Purdue professor screening documentary on Japanese earthquake
February 14, 2013
WEST LAFAYETTE, Ind. - A Japanese documentary featuring the lives of those affected by the devastating Great East Japan Earthquake in 2011 will be shown at 3 p.m. March 3 in Purdue University's Lilly Hall, Room 1005.
Yuka Kan'no, an earthquake survivor, collected accounts from people in her hometown of Rikuzentakata to create the film "Kyo-o mamoru" (Resilience: Protecting Today). The showing, which is free and open to the public, is part of the workshop "Living after the Disaster: Stories from the 2011 Japanese Earthquake." The workshop aims to educate people on the occurrence and aftermath of this natural disaster and where the recovery effort stands today.
In 2012 Kazumi Hatasa, a Purdue professor in the School of Languages and Cultures, oversaw a project to create English subtitles for the documentary, making it accessible to an American audience. A dozen different universities, including Purdue, participated in the undertaking involving 60 Japanese language students.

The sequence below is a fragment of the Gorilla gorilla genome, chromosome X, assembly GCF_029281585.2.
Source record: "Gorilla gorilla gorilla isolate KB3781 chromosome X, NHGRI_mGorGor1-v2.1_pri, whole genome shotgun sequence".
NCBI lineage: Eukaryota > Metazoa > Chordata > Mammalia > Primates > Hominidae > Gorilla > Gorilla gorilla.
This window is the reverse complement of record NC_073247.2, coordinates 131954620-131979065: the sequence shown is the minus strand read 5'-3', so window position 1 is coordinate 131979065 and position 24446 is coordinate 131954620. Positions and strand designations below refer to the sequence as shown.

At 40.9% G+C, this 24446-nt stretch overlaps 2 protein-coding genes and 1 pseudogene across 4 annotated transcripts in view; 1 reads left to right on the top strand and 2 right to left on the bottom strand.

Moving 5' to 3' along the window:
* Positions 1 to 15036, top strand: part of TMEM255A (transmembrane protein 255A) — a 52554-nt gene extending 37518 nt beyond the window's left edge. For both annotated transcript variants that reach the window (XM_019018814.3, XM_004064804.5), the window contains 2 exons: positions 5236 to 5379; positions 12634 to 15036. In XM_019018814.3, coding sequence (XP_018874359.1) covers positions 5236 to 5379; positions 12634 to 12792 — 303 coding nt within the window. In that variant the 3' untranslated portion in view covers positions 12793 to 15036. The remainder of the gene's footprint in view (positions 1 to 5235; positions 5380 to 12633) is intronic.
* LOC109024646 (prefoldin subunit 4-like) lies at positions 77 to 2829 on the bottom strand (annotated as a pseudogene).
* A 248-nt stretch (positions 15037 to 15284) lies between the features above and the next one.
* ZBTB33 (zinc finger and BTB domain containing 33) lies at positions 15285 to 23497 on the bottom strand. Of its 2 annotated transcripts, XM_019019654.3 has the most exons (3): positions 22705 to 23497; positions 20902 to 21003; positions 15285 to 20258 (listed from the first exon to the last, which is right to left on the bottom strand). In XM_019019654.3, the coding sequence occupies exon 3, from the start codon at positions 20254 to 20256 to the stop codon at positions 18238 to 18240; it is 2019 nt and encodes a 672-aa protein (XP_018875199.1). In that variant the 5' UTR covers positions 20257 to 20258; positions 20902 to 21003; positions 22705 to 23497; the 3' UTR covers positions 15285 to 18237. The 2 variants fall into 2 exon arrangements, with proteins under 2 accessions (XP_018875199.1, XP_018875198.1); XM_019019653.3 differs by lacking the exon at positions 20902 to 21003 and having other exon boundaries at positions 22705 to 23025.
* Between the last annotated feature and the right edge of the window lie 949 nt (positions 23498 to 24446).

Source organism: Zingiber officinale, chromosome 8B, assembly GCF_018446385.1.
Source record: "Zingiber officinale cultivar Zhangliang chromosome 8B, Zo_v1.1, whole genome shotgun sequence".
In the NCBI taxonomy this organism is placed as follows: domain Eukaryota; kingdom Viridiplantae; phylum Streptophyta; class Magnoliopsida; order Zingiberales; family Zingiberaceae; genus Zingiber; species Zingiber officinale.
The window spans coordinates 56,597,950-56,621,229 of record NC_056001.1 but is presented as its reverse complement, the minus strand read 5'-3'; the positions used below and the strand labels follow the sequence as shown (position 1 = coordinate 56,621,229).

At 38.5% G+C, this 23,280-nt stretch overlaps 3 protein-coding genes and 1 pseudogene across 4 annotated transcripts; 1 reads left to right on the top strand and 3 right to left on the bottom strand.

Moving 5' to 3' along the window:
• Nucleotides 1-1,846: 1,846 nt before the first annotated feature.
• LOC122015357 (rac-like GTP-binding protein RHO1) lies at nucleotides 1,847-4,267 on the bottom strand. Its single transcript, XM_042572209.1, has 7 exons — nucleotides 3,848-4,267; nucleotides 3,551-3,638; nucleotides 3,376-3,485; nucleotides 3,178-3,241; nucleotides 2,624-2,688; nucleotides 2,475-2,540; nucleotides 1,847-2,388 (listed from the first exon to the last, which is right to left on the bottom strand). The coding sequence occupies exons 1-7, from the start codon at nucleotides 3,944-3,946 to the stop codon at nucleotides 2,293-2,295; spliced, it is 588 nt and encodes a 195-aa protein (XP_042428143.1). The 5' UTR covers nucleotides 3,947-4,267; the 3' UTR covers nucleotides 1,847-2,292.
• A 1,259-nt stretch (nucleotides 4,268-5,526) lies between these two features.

Following the screening, Hatasa will speak on the current state of Rikuzentakata using his personal observations from visiting in May and December of last year. He will also provide a brief description of the original disaster and its extensive damage.
The Great East Japan Earthquake hit the island country on March 11, 2011, registering a 9.0 on the Richter scale. It triggered a tsunami that drove the official death toll to more than 15,000.
Writer: Morgan Stephens, 765-490-4855, MorganLStephens@gmail.com
Source: Kazumi Hatasa, 765-494-3846, email@example.com
Kazumi Hatasa's subtitle project